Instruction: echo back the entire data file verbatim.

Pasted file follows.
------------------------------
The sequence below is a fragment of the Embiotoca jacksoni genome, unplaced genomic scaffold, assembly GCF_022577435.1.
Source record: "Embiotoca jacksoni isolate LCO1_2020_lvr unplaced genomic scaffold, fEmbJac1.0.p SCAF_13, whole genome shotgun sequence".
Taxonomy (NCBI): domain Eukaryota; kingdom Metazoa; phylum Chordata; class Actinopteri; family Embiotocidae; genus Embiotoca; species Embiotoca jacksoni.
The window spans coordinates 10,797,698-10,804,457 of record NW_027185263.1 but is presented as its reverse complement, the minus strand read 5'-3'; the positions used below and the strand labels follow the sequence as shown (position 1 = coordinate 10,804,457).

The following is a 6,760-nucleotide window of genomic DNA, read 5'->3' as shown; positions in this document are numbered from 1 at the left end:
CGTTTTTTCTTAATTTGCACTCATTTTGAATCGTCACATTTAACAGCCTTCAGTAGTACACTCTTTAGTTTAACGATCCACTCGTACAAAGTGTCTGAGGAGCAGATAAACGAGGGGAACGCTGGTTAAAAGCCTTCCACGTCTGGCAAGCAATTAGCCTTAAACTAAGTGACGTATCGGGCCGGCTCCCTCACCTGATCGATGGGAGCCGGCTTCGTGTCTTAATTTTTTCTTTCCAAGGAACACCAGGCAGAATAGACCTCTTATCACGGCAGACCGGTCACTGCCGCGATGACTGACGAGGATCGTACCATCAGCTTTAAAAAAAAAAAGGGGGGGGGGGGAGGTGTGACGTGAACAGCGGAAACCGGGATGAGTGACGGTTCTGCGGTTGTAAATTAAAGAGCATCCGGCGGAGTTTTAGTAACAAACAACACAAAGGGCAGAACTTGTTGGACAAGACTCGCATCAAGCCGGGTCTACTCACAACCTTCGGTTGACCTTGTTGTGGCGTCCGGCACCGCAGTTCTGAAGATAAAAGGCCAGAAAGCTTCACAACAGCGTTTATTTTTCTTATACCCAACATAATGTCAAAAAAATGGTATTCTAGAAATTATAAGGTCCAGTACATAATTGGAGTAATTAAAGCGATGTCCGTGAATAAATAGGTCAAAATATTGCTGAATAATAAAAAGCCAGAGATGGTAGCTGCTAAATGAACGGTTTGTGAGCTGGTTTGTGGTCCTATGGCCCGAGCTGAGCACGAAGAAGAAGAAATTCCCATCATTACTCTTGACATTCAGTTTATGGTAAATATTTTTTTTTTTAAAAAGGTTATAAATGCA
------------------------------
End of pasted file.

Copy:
The sequence below is a fragment of the Embiotoca jacksoni genome, unplaced genomic scaffold, assembly GCF_022577435.1.
Source record: "Embiotoca jacksoni isolate LCO1_2020_lvr unplaced genomic scaffold, fEmbJac1.0.p SCAF_13, whole genome shotgun sequence".
Taxonomy (NCBI): domain Eukaryota; kingdom Metazoa; phylum Chordata; class Actinopteri; family Embiotocidae; genus Embiotoca; species Embiotoca jacksoni.
The window spans coordinates 10,797,698-10,804,457 of record NW_027185263.1 but is presented as its reverse complement, the minus strand read 5'-3'; the positions used below and the strand labels follow the sequence as shown (position 1 = coordinate 10,804,457).

The following is a 6,760-nucleotide window of genomic DNA, read 5'->3' as shown; positions in this document are numbered from 1 at the left end:
CGTTTTTTCTTAATTTGCACTCATTTTGAATCGTCACATTTAACAGCCTTCAGTAGTACACTCTTTAGTTTAACGATCCACTCGTACAAAGTGTCTGAGGAGCAGATAAACGAGGGGAACGCTGGTTAAAAGCCTTCCACGTCTGGCAAGCAATTAGCCTTAAACTAAGTGACGTATCGGGCCGGCTCCCTCACCTGATCGATGGGAGCCGGCTTCGTGTCTTAATTTTTTCTTTCCAAGGAACACCAGGCAGAATAGACCTCTTATCACGGCAGACCGGTCACTGCCGCGATGACTGACGAGGATCGTACCATCAGCTTTAAAAAAAAAAAGGGGGGGGGGGGAGGTGTGACGTGAACAGCGGAAACCGGGATGAGTGACGGTTCTGCGGTTGTAAATTAAAGAGCATCCGGCGGAGTTTTAGTAACAAACAACACAAAGGGCAGAACTTGTTGGACAAGACTCGCATCAAGCCGGGTCTACTCACAACCTTCGGTTGACCTTGTTGTGGCGTCCGGCACCGCAGTTCTGAAGATAAAAGGCCAGAAAGCTTCACAACAGCGTTTATTTTTCTTATACCCAACATAATGTCAAAAAAATGGTATTCTAGAAATTATAAGGTCCAGTACATAATTGGAGTAATTAAAGCGATGTCCGTGAATAAATAGGTCAAAATATTGCTGAATAATAAAAAGCCAGAGATGGTAGCTGCTAAATGAACGGTTTGTGAGCTGGTTTGTGGTCCTATGGCCCGAGCTGAGCACGAAGAAGAAGAAATTCCCATCATTACTCTTGACATTCAGTTTATGGTAAATATTTTTTTTTTTAAAAAGGTTATAAATGCA